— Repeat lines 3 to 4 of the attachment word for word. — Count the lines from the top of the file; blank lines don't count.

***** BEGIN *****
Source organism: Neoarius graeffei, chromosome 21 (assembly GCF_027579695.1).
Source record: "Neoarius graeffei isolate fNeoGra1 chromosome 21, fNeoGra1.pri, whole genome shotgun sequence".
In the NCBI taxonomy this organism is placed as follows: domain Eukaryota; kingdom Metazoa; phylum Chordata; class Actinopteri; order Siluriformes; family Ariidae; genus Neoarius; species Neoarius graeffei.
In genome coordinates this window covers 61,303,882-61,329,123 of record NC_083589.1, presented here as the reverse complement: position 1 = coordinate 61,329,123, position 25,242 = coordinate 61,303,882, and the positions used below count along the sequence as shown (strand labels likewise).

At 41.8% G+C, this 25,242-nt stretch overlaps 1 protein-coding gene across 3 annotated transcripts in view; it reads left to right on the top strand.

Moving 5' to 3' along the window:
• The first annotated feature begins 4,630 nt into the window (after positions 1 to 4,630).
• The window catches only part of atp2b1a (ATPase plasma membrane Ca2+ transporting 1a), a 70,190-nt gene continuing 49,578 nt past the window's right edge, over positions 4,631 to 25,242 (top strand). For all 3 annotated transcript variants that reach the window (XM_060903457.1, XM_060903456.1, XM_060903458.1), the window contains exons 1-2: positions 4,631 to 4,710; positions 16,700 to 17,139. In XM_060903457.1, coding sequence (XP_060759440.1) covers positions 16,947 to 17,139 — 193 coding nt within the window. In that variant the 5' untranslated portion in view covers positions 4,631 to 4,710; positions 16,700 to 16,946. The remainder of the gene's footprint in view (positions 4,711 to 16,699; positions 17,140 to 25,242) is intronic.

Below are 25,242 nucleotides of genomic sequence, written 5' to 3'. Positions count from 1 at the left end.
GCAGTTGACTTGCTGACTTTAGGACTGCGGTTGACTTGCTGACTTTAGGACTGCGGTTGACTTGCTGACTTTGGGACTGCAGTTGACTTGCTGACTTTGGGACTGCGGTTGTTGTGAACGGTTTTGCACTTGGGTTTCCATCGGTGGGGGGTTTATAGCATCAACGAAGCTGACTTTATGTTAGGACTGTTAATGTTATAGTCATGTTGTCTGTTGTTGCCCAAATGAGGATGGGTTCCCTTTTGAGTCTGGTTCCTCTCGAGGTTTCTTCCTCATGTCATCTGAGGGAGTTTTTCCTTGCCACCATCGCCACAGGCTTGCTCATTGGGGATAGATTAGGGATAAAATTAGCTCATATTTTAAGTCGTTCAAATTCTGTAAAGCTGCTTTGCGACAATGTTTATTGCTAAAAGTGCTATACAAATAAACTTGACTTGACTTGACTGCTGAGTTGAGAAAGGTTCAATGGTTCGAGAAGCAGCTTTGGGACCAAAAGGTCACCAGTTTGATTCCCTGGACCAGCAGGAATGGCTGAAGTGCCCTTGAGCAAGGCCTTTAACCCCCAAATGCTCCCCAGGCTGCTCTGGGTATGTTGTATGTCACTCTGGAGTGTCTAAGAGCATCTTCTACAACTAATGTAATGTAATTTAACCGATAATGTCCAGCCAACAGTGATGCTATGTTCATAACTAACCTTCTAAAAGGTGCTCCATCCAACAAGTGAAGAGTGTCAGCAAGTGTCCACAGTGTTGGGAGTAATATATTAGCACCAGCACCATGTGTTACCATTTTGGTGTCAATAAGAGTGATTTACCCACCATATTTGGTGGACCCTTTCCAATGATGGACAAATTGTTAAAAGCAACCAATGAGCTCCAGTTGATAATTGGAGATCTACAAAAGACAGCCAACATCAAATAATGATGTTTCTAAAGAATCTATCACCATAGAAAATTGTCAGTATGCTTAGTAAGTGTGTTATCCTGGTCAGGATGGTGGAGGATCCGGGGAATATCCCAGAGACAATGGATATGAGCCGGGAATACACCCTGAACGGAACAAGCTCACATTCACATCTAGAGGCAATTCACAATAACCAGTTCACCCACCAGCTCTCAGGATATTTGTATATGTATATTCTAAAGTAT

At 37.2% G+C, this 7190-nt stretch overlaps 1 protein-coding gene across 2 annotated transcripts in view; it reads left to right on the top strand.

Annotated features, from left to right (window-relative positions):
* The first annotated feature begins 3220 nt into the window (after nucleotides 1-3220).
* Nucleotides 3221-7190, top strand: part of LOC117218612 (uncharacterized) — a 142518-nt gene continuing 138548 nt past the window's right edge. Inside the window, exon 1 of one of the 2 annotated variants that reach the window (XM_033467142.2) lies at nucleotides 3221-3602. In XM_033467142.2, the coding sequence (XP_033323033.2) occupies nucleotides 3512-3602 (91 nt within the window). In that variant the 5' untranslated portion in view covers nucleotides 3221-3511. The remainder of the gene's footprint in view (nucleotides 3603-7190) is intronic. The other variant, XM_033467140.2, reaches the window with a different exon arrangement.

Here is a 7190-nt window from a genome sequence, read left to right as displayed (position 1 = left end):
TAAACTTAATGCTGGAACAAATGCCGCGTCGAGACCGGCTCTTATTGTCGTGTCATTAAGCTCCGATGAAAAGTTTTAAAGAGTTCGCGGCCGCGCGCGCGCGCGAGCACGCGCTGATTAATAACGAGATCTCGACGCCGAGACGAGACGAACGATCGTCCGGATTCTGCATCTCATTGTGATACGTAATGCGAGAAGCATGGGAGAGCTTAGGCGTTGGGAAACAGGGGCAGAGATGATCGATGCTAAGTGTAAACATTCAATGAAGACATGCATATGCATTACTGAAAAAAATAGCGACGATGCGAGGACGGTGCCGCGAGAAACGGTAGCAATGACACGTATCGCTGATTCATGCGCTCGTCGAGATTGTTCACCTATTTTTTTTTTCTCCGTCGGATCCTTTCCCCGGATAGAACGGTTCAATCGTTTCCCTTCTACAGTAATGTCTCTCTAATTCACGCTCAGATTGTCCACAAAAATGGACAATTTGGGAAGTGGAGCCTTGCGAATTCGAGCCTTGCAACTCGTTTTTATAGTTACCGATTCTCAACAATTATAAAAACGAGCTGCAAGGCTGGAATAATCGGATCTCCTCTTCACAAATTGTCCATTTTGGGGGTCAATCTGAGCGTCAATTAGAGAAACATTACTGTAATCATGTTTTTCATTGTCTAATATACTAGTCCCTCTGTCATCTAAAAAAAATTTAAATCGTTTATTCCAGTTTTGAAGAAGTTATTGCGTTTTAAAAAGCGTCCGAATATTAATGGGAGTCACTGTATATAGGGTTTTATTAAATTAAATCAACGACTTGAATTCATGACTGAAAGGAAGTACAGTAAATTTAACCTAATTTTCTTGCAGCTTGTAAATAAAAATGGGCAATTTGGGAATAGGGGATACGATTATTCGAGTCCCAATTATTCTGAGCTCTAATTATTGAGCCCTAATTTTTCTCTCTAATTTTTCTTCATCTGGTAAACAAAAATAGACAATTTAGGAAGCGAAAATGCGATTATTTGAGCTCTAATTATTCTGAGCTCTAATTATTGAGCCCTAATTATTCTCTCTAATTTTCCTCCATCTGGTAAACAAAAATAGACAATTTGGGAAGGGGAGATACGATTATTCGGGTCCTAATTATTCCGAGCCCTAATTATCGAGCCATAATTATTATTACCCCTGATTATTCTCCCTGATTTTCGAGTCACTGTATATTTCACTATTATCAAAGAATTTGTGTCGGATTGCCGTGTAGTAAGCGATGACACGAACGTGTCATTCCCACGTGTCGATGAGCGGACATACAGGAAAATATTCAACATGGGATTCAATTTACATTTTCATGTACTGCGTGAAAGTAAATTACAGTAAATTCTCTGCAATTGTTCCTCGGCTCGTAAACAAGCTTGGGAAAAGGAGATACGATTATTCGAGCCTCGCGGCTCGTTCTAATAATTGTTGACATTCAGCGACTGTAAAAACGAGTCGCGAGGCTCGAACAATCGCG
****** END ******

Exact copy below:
In the NCBI taxonomy this organism is placed as follows: domain Eukaryota; kingdom Metazoa; phylum Chordata; class Actinopteri; order Siluriformes; family Ariidae; genus Neoarius; species Neoarius graeffei.
In genome coordinates this window covers 61,303,882-61,329,123 of record NC_083589.1, presented here as the reverse complement: position 1 = coordinate 61,329,123, position 25,242 = coordinate 61,303,882, and the positions used below count along the sequence as shown (strand labels likewise).